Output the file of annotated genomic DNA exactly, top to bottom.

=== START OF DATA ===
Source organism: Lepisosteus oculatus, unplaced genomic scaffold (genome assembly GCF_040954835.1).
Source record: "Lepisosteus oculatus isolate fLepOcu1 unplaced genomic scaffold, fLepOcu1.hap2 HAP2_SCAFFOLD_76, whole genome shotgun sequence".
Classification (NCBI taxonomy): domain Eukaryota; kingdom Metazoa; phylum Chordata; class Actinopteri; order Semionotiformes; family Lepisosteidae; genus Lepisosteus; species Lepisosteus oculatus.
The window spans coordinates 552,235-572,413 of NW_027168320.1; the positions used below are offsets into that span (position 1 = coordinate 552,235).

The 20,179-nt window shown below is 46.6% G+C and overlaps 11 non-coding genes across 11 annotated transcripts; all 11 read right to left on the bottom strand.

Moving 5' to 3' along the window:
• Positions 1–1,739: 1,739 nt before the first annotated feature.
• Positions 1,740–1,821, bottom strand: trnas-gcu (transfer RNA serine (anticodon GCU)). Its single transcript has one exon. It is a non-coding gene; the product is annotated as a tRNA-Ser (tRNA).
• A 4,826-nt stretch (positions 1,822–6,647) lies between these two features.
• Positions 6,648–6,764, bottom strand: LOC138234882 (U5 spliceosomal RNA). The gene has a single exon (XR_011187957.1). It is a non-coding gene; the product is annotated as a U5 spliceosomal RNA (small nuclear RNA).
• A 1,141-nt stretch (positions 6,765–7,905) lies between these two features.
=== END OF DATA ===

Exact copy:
Source organism: Lepisosteus oculatus, unplaced genomic scaffold (genome assembly GCF_040954835.1).
Source record: "Lepisosteus oculatus isolate fLepOcu1 unplaced genomic scaffold, fLepOcu1.hap2 HAP2_SCAFFOLD_76, whole genome shotgun sequence".
Classification (NCBI taxonomy): domain Eukaryota; kingdom Metazoa; phylum Chordata; class Actinopteri; order Semionotiformes; family Lepisosteidae; genus Lepisosteus; species Lepisosteus oculatus.
The window spans coordinates 552,235-572,413 of NW_027168320.1; the positions used below are offsets into that span (position 1 = coordinate 552,235).

The 20,179-nt window shown below is 46.6% G+C and overlaps 11 non-coding genes across 11 annotated transcripts; all 11 read right to left on the bottom strand.

Moving 5' to 3' along the window:
• Positions 1–1,739: 1,739 nt before the first annotated feature.
• Positions 1,740–1,821, bottom strand: trnas-gcu (transfer RNA serine (anticodon GCU)). Its single transcript has one exon. It is a non-coding gene; the product is annotated as a tRNA-Ser (tRNA).
• A 4,826-nt stretch (positions 1,822–6,647) lies between these two features.
• Positions 6,648–6,764, bottom strand: LOC138234882 (U5 spliceosomal RNA). The gene has a single exon (XR_011187957.1). It is a non-coding gene; the product is annotated as a U5 spliceosomal RNA (small nuclear RNA).
• A 1,141-nt stretch (positions 6,765–7,905) lies between these two features.